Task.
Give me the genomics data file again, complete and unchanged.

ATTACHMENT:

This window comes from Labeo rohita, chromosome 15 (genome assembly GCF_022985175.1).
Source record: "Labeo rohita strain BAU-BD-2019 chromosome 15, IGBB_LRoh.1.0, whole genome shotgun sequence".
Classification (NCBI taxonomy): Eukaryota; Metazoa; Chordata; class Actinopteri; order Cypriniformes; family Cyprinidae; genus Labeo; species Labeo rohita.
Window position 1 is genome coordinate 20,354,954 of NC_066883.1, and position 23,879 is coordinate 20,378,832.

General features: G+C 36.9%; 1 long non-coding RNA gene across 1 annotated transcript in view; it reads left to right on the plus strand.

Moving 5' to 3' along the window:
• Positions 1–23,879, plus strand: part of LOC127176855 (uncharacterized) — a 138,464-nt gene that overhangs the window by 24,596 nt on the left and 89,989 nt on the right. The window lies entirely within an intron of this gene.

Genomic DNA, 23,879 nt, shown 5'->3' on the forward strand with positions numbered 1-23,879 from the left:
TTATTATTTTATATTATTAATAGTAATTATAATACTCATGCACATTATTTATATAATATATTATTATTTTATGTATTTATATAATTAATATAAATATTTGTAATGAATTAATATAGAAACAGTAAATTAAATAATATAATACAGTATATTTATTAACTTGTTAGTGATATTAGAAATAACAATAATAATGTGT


This window comes from Labeo rohita, chromosome 15 (genome assembly GCF_022985175.1).
Source record: "Labeo rohita strain BAU-BD-2019 chromosome 15, IGBB_LRoh.1.0, whole genome shotgun sequence".
Classification (NCBI taxonomy): Eukaryota; Metazoa; Chordata; class Actinopteri; order Cypriniformes; family Cyprinidae; genus Labeo; species Labeo rohita.
Window position 1 is genome coordinate 20,354,954 of NC_066883.1, and position 23,879 is coordinate 20,378,832.

General features: G+C 36.9%; 1 long non-coding RNA gene across 1 annotated transcript in view; it reads left to right on the plus strand.

Moving 5' to 3' along the window:
• Positions 1–23,879, plus strand: part of LOC127176855 (uncharacterized) — a 138,464-nt gene that overhangs the window by 24,596 nt on the left and 89,989 nt on the right. The window lies entirely within an intron of this gene.

Genomic DNA, 23,879 nt, shown 5'->3' on the forward strand with positions numbered 1-23,879 from the left:
TTATTATTTTATATTATTAATAGTAATTATAATACTCATGCACATTATTTATATAATATATTATTATTTTATGTATTTATATAATTAATATAAATATTTGTAATGAATTAATATAGAAACAGTAAATTAAATAATATAATACAGTATATTTATTAACTTGTTAGTGATATTAGAAATAACAATAATAATGTGT